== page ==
The Olympic Games are upon us and as the world turns its sights on Tokyo, Preservation Maryland wants to tell you about “the most amazing gold-medal story in Olympic history” – the story of Robert Garrett, a native Marylander and a former president of Preservation Maryland, who took home gold in the first modern Olympics in 1896. You have to read it to believe it!

Robert Garrett, descendant of a prominent Baltimore family, was the 20-year-old captain of the track and field team at Princeton University when he was encouraged to participate in the revival of the Olympics by his professor of Classics, William M. Sloane. Dr. Sloane had attended the 1894 international meeting held in Paris to resurrect the ancient Olympic Games and was actively recruiting athletes to attend.

Reflecting on his experience years later, Garrett recalled: “Having noticed in the program the throwing of the discus, I decided in youthful fashion to have a try at it merely for the sake of competing in an event that belonged to antiquity…[1] But, up to that time, the discus throw had never been part of track & field in the US, and the size and weight of the discus were unknown in America.


So, in order to prepare for the event, Professor Sloane and Robert Garrett reached back into history by consulting 2nd-century Greek author Lucian’s works, and drawings on ancient Greek vases, to make an educated guess about the dimensions of the discus and how it was to be thrown. Lucien had described the discus as: “a lump of brass, circular and not unlike a small shield.[2]

A Princeton blacksmith was contracted to create the discus, and the result was a 12-inch disc that weighed an incredible 20 pounds. But Garrett abandoned the idea of entering the discus throw after trying out the “unwieldy” 20-pounder and almost dropping it on his foot. [3]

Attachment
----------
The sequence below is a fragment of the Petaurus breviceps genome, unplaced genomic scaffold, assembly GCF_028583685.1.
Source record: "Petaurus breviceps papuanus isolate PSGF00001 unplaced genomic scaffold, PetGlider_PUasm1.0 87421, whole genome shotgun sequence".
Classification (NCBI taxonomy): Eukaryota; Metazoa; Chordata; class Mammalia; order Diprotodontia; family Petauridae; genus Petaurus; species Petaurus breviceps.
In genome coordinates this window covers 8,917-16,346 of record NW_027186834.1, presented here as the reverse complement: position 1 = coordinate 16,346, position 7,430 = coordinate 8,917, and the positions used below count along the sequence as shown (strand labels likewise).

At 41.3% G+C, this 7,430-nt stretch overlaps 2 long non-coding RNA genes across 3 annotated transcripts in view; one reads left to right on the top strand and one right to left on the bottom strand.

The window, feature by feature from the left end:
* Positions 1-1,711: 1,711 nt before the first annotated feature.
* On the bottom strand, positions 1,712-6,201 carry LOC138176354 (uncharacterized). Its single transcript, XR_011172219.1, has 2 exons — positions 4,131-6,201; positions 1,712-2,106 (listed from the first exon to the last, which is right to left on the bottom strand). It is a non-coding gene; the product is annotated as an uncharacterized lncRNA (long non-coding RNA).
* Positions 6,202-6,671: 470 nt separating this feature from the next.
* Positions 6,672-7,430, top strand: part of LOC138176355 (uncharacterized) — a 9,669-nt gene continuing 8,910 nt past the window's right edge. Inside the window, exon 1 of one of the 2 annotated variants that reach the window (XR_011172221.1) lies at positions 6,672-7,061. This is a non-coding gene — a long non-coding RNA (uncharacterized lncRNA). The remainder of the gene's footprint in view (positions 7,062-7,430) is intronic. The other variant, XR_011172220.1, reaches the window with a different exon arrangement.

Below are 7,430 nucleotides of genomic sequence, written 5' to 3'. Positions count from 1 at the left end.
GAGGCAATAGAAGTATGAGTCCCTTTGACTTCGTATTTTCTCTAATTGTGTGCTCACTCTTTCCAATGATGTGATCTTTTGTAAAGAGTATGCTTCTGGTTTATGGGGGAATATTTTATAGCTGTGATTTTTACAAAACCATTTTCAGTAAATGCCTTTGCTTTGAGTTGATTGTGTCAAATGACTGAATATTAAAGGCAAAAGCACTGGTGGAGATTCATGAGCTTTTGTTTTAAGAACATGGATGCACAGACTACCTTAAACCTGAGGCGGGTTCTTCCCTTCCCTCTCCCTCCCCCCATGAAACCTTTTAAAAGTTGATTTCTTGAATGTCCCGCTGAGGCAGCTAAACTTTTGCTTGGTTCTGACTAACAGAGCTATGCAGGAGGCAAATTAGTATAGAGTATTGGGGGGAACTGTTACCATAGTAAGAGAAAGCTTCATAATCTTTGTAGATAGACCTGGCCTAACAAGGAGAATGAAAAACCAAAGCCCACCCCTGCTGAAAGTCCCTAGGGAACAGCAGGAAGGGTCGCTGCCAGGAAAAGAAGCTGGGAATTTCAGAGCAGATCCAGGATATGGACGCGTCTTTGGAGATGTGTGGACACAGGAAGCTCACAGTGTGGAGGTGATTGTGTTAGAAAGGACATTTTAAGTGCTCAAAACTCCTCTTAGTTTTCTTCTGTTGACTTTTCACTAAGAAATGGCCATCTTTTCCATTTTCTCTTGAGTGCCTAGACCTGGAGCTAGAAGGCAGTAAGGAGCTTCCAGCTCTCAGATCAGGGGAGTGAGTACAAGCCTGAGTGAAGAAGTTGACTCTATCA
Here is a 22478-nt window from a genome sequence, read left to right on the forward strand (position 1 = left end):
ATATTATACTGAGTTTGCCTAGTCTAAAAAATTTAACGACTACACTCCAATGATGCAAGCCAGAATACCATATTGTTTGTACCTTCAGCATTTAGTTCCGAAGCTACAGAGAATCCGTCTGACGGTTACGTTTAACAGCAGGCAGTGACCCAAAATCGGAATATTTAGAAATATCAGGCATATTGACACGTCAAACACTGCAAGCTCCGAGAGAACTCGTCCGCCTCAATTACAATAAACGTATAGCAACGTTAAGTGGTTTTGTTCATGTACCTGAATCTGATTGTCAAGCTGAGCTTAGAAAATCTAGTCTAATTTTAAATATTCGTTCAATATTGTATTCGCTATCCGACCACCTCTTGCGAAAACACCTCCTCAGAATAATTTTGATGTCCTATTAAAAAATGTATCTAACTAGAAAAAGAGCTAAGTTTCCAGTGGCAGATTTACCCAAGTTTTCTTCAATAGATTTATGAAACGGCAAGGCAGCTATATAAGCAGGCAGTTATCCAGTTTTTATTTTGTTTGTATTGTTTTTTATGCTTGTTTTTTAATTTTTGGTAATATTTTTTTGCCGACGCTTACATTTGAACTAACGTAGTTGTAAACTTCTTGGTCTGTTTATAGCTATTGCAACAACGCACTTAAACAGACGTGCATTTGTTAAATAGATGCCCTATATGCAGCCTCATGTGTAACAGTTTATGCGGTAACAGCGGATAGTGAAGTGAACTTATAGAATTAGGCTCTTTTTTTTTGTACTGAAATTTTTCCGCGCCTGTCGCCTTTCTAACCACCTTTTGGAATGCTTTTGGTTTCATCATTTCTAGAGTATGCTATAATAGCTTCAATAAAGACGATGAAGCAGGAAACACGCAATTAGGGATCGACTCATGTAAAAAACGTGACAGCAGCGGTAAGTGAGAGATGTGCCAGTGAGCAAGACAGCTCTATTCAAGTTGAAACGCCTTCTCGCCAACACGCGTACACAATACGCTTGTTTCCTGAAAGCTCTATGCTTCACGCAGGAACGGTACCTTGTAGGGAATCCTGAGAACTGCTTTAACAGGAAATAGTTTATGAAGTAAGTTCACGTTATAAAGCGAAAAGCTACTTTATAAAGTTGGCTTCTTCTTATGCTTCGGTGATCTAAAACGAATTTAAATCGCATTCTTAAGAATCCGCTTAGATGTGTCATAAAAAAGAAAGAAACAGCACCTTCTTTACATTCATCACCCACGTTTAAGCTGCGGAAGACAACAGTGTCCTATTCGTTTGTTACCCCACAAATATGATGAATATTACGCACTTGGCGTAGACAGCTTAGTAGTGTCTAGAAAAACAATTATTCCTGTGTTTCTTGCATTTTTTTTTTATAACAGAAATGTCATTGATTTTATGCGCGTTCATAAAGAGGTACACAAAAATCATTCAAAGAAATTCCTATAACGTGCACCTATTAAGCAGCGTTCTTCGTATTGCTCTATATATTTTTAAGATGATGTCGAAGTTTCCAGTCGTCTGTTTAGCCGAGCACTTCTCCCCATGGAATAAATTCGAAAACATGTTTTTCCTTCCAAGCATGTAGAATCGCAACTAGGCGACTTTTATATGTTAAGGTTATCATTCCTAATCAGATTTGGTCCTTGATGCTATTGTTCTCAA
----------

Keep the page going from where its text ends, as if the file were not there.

When the US Team departed for Europe on March 20, 1896 aboard the North German Lloyd steamship S.S. Fulda, they were unaware that Greece still used the Julian calendar, not the Gregorian calendar used throughout most of Europe and the West. So, instead of arriving 12 days early, which would give them time to practice, they arrived in Athens on April 5, 1896, the day before the first day of competition. Garrett toured the Panathinaiko Stadium that afternoon and discovered a regulation discus that someone had left behind in the stands; it was actually only 8-inches wide and weighed less than five pounds. He resolved to give the event a try after all.

During the first day of competition, Garrett just barely made it to the finals, where he was pitted against the Greeks’ champion discus hurler. [4]


His first two attempts went wildly off course. But his third and final throw stayed true to its course and flew 95 feet and 7.5 inches, beating the Greek champion’s throw by more than 7 inches.  Garrett had won!

Overall, Garrett finished first in two events (discuss and shot put) and second in two others (running high jump and running broad jump) during those first modern Olympic Games. Then, in the 1900 Olympics in Paris, he placed third in shot put and standing triple jump.